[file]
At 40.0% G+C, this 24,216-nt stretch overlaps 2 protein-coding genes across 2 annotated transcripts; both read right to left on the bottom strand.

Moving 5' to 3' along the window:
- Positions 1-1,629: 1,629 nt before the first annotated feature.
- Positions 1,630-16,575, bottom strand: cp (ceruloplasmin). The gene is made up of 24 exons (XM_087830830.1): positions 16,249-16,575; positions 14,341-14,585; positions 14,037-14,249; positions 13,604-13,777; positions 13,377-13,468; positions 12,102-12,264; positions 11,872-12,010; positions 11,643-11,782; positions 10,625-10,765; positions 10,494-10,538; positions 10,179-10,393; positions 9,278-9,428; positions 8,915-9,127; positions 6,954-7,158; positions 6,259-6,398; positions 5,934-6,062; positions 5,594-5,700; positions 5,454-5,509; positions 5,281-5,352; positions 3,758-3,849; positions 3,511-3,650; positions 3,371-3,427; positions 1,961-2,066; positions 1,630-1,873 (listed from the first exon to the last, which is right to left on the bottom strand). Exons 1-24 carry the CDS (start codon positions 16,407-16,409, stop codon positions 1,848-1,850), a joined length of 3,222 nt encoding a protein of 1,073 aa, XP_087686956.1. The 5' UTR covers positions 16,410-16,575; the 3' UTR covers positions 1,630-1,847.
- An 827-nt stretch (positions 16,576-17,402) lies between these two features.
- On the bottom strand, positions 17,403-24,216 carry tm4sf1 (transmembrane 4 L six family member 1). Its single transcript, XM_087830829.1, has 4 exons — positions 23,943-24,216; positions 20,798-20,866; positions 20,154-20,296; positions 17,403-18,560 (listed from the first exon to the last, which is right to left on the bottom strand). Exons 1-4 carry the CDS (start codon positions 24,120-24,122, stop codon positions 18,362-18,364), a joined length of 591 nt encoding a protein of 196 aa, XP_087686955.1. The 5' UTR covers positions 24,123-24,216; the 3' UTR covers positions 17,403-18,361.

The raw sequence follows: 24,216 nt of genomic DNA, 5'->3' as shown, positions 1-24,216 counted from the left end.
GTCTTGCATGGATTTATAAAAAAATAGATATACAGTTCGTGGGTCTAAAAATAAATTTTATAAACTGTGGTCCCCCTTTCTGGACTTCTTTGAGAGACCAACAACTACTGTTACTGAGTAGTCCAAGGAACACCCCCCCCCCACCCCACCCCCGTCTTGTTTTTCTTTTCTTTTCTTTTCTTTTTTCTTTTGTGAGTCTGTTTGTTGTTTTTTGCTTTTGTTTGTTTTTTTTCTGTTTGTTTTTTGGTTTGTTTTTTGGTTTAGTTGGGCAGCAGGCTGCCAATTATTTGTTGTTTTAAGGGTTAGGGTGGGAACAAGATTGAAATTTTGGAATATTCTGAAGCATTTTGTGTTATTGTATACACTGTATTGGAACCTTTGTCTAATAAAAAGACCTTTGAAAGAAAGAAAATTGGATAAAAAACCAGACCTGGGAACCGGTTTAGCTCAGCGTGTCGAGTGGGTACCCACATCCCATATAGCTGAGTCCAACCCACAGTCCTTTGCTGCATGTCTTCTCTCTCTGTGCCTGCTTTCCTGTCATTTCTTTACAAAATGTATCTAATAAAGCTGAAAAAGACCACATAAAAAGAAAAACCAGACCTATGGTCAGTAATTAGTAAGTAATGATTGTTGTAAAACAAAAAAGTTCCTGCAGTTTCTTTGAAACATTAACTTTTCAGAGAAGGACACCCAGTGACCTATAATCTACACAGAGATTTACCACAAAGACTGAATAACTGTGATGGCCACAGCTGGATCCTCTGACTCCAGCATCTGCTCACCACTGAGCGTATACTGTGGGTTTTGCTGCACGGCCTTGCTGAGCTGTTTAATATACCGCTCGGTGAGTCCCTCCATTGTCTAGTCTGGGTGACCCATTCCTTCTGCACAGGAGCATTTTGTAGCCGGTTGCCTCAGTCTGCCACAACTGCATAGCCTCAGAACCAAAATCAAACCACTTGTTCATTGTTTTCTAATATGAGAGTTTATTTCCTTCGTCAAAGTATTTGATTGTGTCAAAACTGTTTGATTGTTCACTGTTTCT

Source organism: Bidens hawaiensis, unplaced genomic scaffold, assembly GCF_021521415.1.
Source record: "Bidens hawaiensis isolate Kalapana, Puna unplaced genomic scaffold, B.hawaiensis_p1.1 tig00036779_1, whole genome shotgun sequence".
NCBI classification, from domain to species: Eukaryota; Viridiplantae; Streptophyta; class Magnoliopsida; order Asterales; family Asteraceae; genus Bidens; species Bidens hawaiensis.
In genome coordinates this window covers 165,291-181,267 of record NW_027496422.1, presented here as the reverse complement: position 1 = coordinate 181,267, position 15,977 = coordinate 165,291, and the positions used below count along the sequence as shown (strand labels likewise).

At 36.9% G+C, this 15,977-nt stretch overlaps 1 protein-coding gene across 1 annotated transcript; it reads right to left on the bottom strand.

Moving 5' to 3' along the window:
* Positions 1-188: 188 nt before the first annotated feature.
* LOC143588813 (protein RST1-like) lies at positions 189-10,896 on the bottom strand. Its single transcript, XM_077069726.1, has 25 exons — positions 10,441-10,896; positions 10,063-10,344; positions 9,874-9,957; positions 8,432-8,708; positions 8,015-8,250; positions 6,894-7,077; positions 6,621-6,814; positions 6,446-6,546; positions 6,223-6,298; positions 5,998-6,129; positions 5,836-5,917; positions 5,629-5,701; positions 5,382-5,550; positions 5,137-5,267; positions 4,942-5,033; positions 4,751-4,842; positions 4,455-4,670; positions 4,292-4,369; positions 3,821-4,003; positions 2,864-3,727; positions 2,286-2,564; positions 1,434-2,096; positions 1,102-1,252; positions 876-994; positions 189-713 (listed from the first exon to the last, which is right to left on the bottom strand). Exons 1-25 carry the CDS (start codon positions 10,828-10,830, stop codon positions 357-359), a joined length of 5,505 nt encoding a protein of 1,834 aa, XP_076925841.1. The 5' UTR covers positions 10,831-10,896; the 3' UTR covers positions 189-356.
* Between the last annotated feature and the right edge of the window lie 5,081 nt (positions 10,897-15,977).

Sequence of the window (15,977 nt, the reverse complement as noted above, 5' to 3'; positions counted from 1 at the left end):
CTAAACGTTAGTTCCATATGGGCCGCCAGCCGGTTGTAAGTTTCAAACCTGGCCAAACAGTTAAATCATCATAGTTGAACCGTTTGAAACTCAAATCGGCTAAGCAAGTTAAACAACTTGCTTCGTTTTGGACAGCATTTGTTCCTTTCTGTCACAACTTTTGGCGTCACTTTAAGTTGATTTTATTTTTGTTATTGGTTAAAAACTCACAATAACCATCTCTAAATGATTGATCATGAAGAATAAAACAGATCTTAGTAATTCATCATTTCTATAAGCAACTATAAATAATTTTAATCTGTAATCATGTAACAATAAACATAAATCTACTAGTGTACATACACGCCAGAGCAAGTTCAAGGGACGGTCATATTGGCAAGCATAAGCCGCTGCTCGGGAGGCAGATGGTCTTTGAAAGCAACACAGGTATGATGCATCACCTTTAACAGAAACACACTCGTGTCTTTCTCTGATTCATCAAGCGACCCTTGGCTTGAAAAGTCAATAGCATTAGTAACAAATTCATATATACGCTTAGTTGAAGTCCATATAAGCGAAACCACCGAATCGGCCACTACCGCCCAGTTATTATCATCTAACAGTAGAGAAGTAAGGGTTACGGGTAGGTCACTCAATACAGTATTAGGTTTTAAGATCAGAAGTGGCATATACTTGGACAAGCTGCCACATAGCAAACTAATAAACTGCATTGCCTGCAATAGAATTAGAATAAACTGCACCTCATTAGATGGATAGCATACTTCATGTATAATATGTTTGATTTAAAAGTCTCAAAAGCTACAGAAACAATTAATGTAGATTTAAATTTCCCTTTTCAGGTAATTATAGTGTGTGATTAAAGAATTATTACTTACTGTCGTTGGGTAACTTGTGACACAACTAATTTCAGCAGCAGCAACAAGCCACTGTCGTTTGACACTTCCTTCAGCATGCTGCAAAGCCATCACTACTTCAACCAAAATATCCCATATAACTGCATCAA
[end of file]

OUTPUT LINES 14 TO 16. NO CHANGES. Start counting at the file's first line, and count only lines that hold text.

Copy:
Moving 5' to 3' along the window:
* Positions 1-188: 188 nt before the first annotated feature.
* LOC143588813 (protein RST1-like) lies at positions 189-10,896 on the bottom strand. Its single transcript, XM_077069726.1, has 25 exons — positions 10,441-10,896; positions 10,063-10,344; positions 9,874-9,957; positions 8,432-8,708; positions 8,015-8,250; positions 6,894-7,077; positions 6,621-6,814; positions 6,446-6,546; positions 6,223-6,298; positions 5,998-6,129; positions 5,836-5,917; positions 5,629-5,701; positions 5,382-5,550; positions 5,137-5,267; positions 4,942-5,033; positions 4,751-4,842; positions 4,455-4,670; positions 4,292-4,369; positions 3,821-4,003; positions 2,864-3,727; positions 2,286-2,564; positions 1,434-2,096; positions 1,102-1,252; positions 876-994; positions 189-713 (listed from the first exon to the last, which is right to left on the bottom strand). Exons 1-25 carry the CDS (start codon positions 10,828-10,830, stop codon positions 357-359), a joined length of 5,505 nt encoding a protein of 1,834 aa, XP_076925841.1. The 5' UTR covers positions 10,831-10,896; the 3' UTR covers positions 189-356.